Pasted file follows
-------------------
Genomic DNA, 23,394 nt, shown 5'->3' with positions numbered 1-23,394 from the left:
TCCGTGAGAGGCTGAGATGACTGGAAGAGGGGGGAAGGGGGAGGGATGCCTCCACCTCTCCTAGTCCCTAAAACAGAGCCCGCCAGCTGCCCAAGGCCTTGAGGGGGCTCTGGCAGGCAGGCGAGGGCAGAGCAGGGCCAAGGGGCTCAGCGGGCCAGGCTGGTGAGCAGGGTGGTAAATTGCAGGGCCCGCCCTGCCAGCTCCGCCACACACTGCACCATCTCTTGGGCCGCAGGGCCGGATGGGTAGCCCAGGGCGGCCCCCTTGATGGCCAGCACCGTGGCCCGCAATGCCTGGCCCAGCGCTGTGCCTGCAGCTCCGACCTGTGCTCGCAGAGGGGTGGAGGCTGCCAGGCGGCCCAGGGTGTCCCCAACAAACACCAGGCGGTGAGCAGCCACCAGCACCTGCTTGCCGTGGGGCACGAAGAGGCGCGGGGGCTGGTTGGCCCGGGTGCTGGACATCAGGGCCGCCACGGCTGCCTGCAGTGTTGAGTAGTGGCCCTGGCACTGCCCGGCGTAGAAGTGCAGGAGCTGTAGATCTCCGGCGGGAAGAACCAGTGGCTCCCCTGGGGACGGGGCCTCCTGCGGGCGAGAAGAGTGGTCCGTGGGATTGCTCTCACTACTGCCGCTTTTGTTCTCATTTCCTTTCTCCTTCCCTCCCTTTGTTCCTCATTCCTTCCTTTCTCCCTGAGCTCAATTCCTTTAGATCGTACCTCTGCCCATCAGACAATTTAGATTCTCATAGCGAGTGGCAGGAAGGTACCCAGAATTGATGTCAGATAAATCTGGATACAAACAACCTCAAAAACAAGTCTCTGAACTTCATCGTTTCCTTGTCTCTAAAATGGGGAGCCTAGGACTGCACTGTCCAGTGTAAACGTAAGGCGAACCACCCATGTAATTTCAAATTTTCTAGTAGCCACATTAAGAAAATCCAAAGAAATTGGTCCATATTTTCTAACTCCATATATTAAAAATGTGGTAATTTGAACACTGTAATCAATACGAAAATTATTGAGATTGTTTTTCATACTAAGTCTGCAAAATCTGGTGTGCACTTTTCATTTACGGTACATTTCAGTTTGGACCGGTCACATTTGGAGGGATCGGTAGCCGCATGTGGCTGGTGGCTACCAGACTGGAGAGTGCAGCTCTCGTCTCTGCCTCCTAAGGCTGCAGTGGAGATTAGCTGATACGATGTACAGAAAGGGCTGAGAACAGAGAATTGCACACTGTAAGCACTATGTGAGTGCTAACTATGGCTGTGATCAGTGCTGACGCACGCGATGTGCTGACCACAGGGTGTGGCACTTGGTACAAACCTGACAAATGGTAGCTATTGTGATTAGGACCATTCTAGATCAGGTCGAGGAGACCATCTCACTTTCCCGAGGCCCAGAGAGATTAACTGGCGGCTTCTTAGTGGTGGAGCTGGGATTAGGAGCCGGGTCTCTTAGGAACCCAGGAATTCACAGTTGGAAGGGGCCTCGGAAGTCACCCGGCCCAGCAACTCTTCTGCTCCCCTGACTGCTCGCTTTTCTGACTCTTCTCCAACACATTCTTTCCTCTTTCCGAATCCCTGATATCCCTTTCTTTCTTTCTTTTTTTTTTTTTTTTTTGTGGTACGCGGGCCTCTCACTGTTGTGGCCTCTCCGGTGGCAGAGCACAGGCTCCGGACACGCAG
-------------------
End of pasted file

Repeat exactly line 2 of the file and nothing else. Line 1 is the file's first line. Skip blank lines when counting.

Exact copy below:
TCCGTGAGAGGCTGAGATGACTGGAAGAGGGGGGAAGGGGGAGGGATGCCTCCACCTCTCCTAGTCCCTAAAACAGAGCCCGCCAGCTGCCCAAGGCCTTGAGGGGGCTCTGGCAGGCAGGCGAGGGCAGAGCAGGGCCAAGGGGCTCAGCGGGCCAGGCTGGTGAGCAGGGTGGTAAATTGCAGGGCCCGCCCTGCCAGCTCCGCCACACACTGCACCATCTCTTGGGCCGCAGGGCCGGATGGGTAGCCCAGGGCGGCCCCCTTGATGGCCAGCACCGTGGCCCGCAATGCCTGGCCCAGCGCTGTGCCTGCAGCTCCGACCTGTGCTCGCAGAGGGGTGGAGGCTGCCAGGCGGCCCAGGGTGTCCCCAACAAACACCAGGCGGTGAGCAGCCACCAGCACCTGCTTGCCGTGGGGCACGAAGAGGCGCGGGGGCTGGTTGGCCCGGGTGCTGGACATCAGGGCCGCCACGGCTGCCTGCAGTGTTGAGTAGTGGCCCTGGCACTGCCCGGCGTAGAAGTGCAGGAGCTGTAGATCTCCGGCGGGAAGAACCAGTGGCTCCCCTGGGGACGGGGCCTCCTGCGGGCGAGAAGAGTGGTCCGTGGGATTGCTCTCACTACTGCCGCTTTTGTTCTCATTTCCTTTCTCCTTCCCTCCCTTTGTTCCTCATTCCTTCCTTTCTCCCTGAGCTCAATTCCTTTAGATCGTACCTCTGCCCATCAGACAATTTAGATTCTCATAGCGAGTGGCAGGAAGGTACCCAGAATTGATGTCAGATAAATCTGGATACAAACAACCTCAAAAACAAGTCTCTGAACTTCATCGTTTCCTTGTCTCTAAAATGGGGAGCCTAGGACTGCACTGTCCAGTGTAAACGTAAGGCGAACCACCCATGTAATTTCAAATTTTCTAGTAGCCACATTAAGAAAATCCAAAGAAATTGGTCCATATTTTCTAACTCCATATATTAAAAATGTGGTAATTTGAACACTGTAATCAATACGAAAATTATTGAGATTGTTTTTCATACTAAGTCTGCAAAATCTGGTGTGCACTTTTCATTTACGGTACATTTCAGTTTGGACCGGTCACATTTGGAGGGATCGGTAGCCGCATGTGGCTGGTGGCTACCAGACTGGAGAGTGCAGCTCTCGTCTCTGCCTCCTAAGGCTGCAGTGGAGATTAGCTGATACGATGTACAGAAAGGGCTGAGAACAGAGAATTGCACACTGTAAGCACTATGTGAGTGCTAACTATGGCTGTGATCAGTGCTGACGCACGCGATGTGCTGACCACAGGGTGTGGCACTTGGTACAAACCTGACAAATGGTAGCTATTGTGATTAGGACCATTCTAGATCAGGTCGAGGAGACCATCTCACTTTCCCGAGGCCCAGAGAGATTAACTGGCGGCTTCTTAGTGGTGGAGCTGGGATTAGGAGCCGGGTCTCTTAGGAACCCAGGAATTCACAGTTGGAAGGGGCCTCGGAAGTCACCCGGCCCAGCAACTCTTCTGCTCCCCTGACTGCTCGCTTTTCTGACTCTTCTCCAACACATTCTTTCCTCTTTCCGAATCCCTGATATCCCTTTCTTTCTTTCTTTTTTTTTTTTTTTTTTGTGGTACGCGGGCCTCTCACTGTTGTGGCCTCTCCGGTGGCAGAGCACAGGCTCCGGACACGCAG